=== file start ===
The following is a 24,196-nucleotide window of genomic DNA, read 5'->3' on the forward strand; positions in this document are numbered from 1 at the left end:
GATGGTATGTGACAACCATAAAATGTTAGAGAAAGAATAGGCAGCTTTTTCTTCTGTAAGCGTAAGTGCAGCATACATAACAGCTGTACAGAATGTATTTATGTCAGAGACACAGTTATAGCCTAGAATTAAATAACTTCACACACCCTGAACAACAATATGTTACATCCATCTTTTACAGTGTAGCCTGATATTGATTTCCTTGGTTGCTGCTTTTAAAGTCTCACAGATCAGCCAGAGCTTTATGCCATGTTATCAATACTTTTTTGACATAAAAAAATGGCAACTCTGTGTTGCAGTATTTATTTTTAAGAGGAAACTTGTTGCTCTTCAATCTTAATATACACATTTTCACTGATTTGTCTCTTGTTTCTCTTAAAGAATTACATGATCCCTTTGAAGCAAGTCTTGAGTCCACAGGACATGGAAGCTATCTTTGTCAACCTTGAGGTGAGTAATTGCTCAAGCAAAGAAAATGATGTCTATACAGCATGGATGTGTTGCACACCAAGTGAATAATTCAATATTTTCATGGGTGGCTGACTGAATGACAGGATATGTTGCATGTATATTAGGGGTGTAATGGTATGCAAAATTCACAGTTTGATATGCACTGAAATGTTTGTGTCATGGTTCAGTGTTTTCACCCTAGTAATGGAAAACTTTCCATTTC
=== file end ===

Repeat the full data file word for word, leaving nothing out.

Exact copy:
The following is a 24,196-nucleotide window of genomic DNA, read 5'->3' on the forward strand; positions in this document are numbered from 1 at the left end:
GATGGTATGTGACAACCATAAAATGTTAGAGAAAGAATAGGCAGCTTTTTCTTCTGTAAGCGTAAGTGCAGCATACATAACAGCTGTACAGAATGTATTTATGTCAGAGACACAGTTATAGCCTAGAATTAAATAACTTCACACACCCTGAACAACAATATGTTACATCCATCTTTTACAGTGTAGCCTGATATTGATTTCCTTGGTTGCTGCTTTTAAAGTCTCACAGATCAGCCAGAGCTTTATGCCATGTTATCAATACTTTTTTGACATAAAAAAATGGCAACTCTGTGTTGCAGTATTTATTTTTAAGAGGAAACTTGTTGCTCTTCAATCTTAATATACACATTTTCACTGATTTGTCTCTTGTTTCTCTTAAAGAATTACATGATCCCTTTGAAGCAAGTCTTGAGTCCACAGGACATGGAAGCTATCTTTGTCAACCTTGAGGTGAGTAATTGCTCAAGCAAAGAAAATGATGTCTATACAGCATGGATGTGTTGCACACCAAGTGAATAATTCAATATTTTCATGGGTGGCTGACTGAATGACAGGATATGTTGCATGTATATTAGGGGTGTAATGGTATGCAAAATTCACAGTTTGATATGCACTGAAATGTTTGTGTCATGGTTCAGTGTTTTCACCCTAGTAATGGAAAACTTTCCATTTC